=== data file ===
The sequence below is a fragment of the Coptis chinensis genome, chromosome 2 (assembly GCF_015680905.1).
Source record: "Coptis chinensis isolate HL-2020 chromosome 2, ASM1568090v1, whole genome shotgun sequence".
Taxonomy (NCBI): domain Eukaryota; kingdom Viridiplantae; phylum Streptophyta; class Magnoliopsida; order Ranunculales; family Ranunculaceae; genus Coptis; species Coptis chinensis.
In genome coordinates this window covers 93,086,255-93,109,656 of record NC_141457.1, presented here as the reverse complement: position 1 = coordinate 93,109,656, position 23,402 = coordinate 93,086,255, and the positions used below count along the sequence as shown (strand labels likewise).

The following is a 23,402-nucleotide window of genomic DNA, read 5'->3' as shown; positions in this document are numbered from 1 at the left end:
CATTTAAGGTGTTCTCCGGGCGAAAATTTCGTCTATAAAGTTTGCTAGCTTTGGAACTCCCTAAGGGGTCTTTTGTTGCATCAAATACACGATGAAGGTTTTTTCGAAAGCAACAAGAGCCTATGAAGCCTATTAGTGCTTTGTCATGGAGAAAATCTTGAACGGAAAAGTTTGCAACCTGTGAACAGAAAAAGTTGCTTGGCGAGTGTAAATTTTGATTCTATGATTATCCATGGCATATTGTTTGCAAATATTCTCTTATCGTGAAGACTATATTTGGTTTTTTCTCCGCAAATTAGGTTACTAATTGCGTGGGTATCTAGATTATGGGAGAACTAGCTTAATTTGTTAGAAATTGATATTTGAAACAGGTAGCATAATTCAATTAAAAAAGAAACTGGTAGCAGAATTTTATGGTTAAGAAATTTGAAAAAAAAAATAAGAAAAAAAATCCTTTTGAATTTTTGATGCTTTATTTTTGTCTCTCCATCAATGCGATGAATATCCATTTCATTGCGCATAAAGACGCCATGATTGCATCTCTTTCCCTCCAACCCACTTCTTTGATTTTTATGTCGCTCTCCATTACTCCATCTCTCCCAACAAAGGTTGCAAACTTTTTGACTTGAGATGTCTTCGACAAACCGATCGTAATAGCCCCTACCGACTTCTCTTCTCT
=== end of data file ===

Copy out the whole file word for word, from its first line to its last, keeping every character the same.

The sequence below is a fragment of the Coptis chinensis genome, chromosome 2 (assembly GCF_015680905.1).
Source record: "Coptis chinensis isolate HL-2020 chromosome 2, ASM1568090v1, whole genome shotgun sequence".
Taxonomy (NCBI): domain Eukaryota; kingdom Viridiplantae; phylum Streptophyta; class Magnoliopsida; order Ranunculales; family Ranunculaceae; genus Coptis; species Coptis chinensis.
In genome coordinates this window covers 93,086,255-93,109,656 of record NC_141457.1, presented here as the reverse complement: position 1 = coordinate 93,109,656, position 23,402 = coordinate 93,086,255, and the positions used below count along the sequence as shown (strand labels likewise).

The following is a 23,402-nucleotide window of genomic DNA, read 5'->3' as shown; positions in this document are numbered from 1 at the left end:
CATTTAAGGTGTTCTCCGGGCGAAAATTTCGTCTATAAAGTTTGCTAGCTTTGGAACTCCCTAAGGGGTCTTTTGTTGCATCAAATACACGATGAAGGTTTTTTCGAAAGCAACAAGAGCCTATGAAGCCTATTAGTGCTTTGTCATGGAGAAAATCTTGAACGGAAAAGTTTGCAACCTGTGAACAGAAAAAGTTGCTTGGCGAGTGTAAATTTTGATTCTATGATTATCCATGGCATATTGTTTGCAAATATTCTCTTATCGTGAAGACTATATTTGGTTTTTTCTCCGCAAATTAGGTTACTAATTGCGTGGGTATCTAGATTATGGGAGAACTAGCTTAATTTGTTAGAAATTGATATTTGAAACAGGTAGCATAATTCAATTAAAAAAGAAACTGGTAGCAGAATTTTATGGTTAAGAAATTTGAAAAAAAAAATAAGAAAAAAAATCCTTTTGAATTTTTGATGCTTTATTTTTGTCTCTCCATCAATGCGATGAATATCCATTTCATTGCGCATAAAGACGCCATGATTGCATCTCTTTCCCTCCAACCCACTTCTTTGATTTTTATGTCGCTCTCCATTACTCCATCTCTCCCAACAAAGGTTGCAAACTTTTTGACTTGAGATGTCTTCGACAAACCGATCGTAATAGCCCCTACCGACTTCTCTTCTCT